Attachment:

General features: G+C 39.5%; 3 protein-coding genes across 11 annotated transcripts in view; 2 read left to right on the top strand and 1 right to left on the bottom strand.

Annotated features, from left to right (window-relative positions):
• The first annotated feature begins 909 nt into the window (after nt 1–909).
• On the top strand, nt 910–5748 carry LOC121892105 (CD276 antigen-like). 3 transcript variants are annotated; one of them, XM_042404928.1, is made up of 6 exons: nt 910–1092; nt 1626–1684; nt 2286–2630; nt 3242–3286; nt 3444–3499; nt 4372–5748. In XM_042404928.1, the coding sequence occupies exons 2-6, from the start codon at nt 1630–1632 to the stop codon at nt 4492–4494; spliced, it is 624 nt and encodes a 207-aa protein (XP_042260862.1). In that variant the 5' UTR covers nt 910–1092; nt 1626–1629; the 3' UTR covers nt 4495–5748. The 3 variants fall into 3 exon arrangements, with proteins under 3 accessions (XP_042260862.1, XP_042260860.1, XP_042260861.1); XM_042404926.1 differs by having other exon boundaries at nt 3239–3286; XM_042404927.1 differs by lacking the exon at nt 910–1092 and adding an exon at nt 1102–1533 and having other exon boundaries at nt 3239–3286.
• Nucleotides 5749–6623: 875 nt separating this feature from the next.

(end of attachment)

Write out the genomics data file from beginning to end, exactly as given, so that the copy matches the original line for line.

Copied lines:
General features: G+C 39.5%; 3 protein-coding genes across 11 annotated transcripts in view; 2 read left to right on the top strand and 1 right to left on the bottom strand.

Annotated features, from left to right (window-relative positions):
• The first annotated feature begins 909 nt into the window (after nt 1–909).
• On the top strand, nt 910–5748 carry LOC121892105 (CD276 antigen-like). 3 transcript variants are annotated; one of them, XM_042404928.1, is made up of 6 exons: nt 910–1092; nt 1626–1684; nt 2286–2630; nt 3242–3286; nt 3444–3499; nt 4372–5748. In XM_042404928.1, the coding sequence occupies exons 2-6, from the start codon at nt 1630–1632 to the stop codon at nt 4492–4494; spliced, it is 624 nt and encodes a 207-aa protein (XP_042260862.1). In that variant the 5' UTR covers nt 910–1092; nt 1626–1629; the 3' UTR covers nt 4495–5748. The 3 variants fall into 3 exon arrangements, with proteins under 3 accessions (XP_042260862.1, XP_042260860.1, XP_042260861.1); XM_042404926.1 differs by having other exon boundaries at nt 3239–3286; XM_042404927.1 differs by lacking the exon at nt 910–1092 and adding an exon at nt 1102–1533 and having other exon boundaries at nt 3239–3286.
• Nucleotides 5749–6623: 875 nt separating this feature from the next.